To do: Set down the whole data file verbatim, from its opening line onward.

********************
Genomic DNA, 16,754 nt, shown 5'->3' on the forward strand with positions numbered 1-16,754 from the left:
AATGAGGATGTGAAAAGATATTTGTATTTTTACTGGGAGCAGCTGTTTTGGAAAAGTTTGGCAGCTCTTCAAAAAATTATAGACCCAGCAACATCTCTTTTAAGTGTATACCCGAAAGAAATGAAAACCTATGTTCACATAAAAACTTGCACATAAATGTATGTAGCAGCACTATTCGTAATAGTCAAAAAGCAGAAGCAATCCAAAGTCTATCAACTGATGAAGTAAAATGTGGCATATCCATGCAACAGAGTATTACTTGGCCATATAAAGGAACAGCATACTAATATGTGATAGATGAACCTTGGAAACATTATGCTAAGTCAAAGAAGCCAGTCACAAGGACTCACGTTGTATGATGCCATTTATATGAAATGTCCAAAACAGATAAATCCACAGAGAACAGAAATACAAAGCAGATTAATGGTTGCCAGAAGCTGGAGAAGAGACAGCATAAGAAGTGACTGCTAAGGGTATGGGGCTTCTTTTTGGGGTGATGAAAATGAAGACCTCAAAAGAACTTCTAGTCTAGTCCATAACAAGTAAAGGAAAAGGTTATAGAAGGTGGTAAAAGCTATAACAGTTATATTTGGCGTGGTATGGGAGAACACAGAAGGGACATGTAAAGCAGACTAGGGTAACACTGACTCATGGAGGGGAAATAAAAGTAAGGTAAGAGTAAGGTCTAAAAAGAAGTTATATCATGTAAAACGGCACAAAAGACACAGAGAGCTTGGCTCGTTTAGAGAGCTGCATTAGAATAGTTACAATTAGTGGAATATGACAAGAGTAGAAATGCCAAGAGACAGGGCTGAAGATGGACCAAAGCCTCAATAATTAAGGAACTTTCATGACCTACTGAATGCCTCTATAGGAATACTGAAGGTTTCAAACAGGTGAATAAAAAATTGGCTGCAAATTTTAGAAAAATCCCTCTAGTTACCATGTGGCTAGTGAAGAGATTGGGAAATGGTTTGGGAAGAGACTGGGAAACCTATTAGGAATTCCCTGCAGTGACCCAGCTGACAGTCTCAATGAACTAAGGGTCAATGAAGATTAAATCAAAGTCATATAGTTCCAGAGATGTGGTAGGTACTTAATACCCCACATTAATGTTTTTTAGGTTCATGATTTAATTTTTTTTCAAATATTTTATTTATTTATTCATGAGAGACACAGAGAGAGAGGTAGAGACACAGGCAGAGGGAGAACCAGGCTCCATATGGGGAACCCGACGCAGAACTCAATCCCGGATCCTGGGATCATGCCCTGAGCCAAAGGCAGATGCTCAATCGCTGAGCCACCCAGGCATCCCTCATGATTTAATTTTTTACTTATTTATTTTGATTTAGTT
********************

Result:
Genomic DNA, 16,754 nt, shown 5'->3' on the forward strand with positions numbered 1-16,754 from the left:
AATGAGGATGTGAAAAGATATTTGTATTTTTACTGGGAGCAGCTGTTTTGGAAAAGTTTGGCAGCTCTTCAAAAAATTATAGACCCAGCAACATCTCTTTTAAGTGTATACCCGAAAGAAATGAAAACCTATGTTCACATAAAAACTTGCACATAAATGTATGTAGCAGCACTATTCGTAATAGTCAAAAAGCAGAAGCAATCCAAAGTCTATCAACTGATGAAGTAAAATGTGGCATATCCATGCAACAGAGTATTACTTGGCCATATAAAGGAACAGCATACTAATATGTGATAGATGAACCTTGGAAACATTATGCTAAGTCAAAGAAGCCAGTCACAAGGACTCACGTTGTATGATGCCATTTATATGAAATGTCCAAAACAGATAAATCCACAGAGAACAGAAATACAAAGCAGATTAATGGTTGCCAGAAGCTGGAGAAGAGACAGCATAAGAAGTGACTGCTAAGGGTATGGGGCTTCTTTTTGGGGTGATGAAAATGAAGACCTCAAAAGAACTTCTAGTCTAGTCCATAACAAGTAAAGGAAAAGGTTATAGAAGGTGGTAAAAGCTATAACAGTTATATTTGGCGTGGTATGGGAGAACACAGAAGGGACATGTAAAGCAGACTAGGGTAACACTGACTCATGGAGGGGAAATAAAAGTAAGGTAAGAGTAAGGTCTAAAAAGAAGTTATATCATGTAAAACGGCACAAAAGACACAGAGAGCTTGGCTCGTTTAGAGAGCTGCATTAGAATAGTTACAATTAGTGGAATATGACAAGAGTAGAAATGCCAAGAGACAGGGCTGAAGATGGACCAAAGCCTCAATAATTAAGGAACTTTCATGACCTACTGAATGCCTCTATAGGAATACTGAAGGTTTCAAACAGGTGAATAAAAAATTGGCTGCAAATTTTAGAAAAATCCCTCTAGTTACCATGTGGCTAGTGAAGAGATTGGGAAATGGTTTGGGAAGAGACTGGGAAACCTATTAGGAATTCCCTGCAGTGACCCAGCTGACAGTCTCAATGAACTAAGGGTCAATGAAGATTAAATCAAAGTCATATAGTTCCAGAGATGTGGTAGGTACTTAATACCCCACATTAATGTTTTTTAGGTTCATGATTTAATTTTTTTTCAAATATTTTATTTATTTATTCATGAGAGACACAGAGAGAGAGGTAGAGACACAGGCAGAGGGAGAACCAGGCTCCATATGGGGAACCCGACGCAGAACTCAATCCCGGATCCTGGGATCATGCCCTGAGCCAAAGGCAGATGCTCAATCGCTGAGCCACCCAGGCATCCCTCATGATTTAATTTTTTACTTATTTATTTTGATTTAGTT